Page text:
If you’ve ever spent time shopping at a chemist or cosmetic stores you would have noticed that many products claim to be for ‘sensitive skin’. However, not all sensitive skin is the same. In fact, there are two types: sensitive skin, and sensitized skin.
Sensitive skin is a genetic trait that you ae born with. Sensitised skin is caused by the skin’s exposure to pollution, stress and chemicals and is usually developed over time.
Biologi dermal specialist Lucy Kuper says sensitized skin is a growing phenomenon worldwide these days.
What is sensitised skin?
“Sensitised skin is caused by a damaged barrier function that leads to irritated nerve endings,” says Lucy. “It’s a more intermittent problem that flares up in line with specific lifestyle and environmental factors, or as a reaction to products.”
Skin can become sensitized by things such as reactions to skincare products you’re using, exposure to environmental factors (such as wind or extremely hot or cold weather), stress, chemicals and pollution, exposure to dust and lack of sleep, says Lucy.
What does sensitised skin look like?
“In most cases, you won’t need a professional to tell you if you have sensitised skin, you’ll feel it. It can reveal itself in the form of dryness, itchy patches, redness, bumps, flushed patches, irritation and stinging when you apply products.”
What is sensitive skin?
Lucy explains that conditions such as eczema. Rosacea or allergic reactions are more commonly found to be associated with sensitive skin.
“Sensitive skin refers to an underlying skin condition that is usually caused by a genetic predisposition, usually inherited,” says Lucy. “It’s often the result of a defect in the skin’s epidermal lipid barrier layer (the protective layer) which then causes irritants, and allergens to penetrate the skin and cause various reactions. A disturbed epidermal lipid barrier is an important component in several inflammatory skin diseases such as rosacea, atopic dermatitis, psoriasis and eczema.”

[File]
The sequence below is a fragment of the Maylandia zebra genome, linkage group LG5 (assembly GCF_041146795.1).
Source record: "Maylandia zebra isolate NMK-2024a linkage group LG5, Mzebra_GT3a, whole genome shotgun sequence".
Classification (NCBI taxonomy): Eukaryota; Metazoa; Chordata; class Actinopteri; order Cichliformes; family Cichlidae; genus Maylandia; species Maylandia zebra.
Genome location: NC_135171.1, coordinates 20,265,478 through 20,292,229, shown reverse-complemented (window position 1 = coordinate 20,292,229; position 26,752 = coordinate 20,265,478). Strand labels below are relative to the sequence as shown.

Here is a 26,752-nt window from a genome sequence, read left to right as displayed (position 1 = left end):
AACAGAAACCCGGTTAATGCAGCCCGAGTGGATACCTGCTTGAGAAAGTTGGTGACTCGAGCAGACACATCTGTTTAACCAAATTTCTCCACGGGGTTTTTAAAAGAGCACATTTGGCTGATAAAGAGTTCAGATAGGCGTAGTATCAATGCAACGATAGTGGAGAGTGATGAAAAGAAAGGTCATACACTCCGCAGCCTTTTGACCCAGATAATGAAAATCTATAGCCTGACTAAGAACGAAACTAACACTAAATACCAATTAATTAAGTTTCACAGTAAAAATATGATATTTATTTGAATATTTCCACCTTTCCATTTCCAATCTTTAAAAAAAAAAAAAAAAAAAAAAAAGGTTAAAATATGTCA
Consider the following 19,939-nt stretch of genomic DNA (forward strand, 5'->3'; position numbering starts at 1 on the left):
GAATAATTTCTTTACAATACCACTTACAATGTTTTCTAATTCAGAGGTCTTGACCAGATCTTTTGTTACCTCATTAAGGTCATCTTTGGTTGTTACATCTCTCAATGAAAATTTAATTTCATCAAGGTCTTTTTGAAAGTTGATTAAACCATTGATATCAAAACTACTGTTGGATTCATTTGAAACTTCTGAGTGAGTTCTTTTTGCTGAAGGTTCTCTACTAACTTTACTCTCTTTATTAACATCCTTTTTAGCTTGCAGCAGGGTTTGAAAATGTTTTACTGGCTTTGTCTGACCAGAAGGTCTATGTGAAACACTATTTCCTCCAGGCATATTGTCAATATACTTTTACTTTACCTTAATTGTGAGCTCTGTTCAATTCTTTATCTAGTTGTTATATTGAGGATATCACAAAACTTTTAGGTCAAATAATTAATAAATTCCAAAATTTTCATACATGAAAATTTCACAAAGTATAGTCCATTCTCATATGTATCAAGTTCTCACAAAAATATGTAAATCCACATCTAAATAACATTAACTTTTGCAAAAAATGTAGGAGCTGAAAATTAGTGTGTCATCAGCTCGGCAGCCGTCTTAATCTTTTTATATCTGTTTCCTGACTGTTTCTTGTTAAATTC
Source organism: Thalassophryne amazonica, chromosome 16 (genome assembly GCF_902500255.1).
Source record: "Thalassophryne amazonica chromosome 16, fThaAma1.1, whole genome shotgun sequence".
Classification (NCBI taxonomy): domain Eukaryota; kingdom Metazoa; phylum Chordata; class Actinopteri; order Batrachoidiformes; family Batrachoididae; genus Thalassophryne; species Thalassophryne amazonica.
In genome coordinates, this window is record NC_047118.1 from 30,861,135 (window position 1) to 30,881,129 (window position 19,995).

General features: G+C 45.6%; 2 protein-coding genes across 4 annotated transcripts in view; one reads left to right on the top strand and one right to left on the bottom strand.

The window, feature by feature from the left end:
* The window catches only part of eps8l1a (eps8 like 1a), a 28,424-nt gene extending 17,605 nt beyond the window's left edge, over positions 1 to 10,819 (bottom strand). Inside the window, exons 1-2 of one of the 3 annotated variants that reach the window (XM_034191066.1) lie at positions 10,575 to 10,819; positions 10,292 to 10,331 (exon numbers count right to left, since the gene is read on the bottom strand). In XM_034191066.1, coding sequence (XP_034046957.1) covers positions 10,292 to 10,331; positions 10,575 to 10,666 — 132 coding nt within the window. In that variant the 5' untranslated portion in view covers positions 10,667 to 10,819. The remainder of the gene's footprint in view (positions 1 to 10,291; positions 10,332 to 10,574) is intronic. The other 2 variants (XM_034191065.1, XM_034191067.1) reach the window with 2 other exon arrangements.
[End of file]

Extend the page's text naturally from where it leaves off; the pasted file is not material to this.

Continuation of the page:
Can sensitive or sensitized skin be fixed?
Although sensitive skin is genetic and little can be done to change it there are treatment options that can relieve symptoms of sensitive skin. However, sensitive skin conditions can also be triggered by
a response to food intolerances, or an autoimmune condition, says Lucy.
“Sensitised and sensitive skin can be both painful and uncomfortable but can be treated. Start by learning about the ingredients you’re using in your skincare products and avoid the ones that can cause irritation, or those containing fragrance. Try to avoid touching your face, as your hands can contain bacteria which can irritate already irritated skin. Exfoliate regularly to keep skin free from bacteria and use a serum daily to hydrate, nourish and protect cells deep within the dermal layer.”
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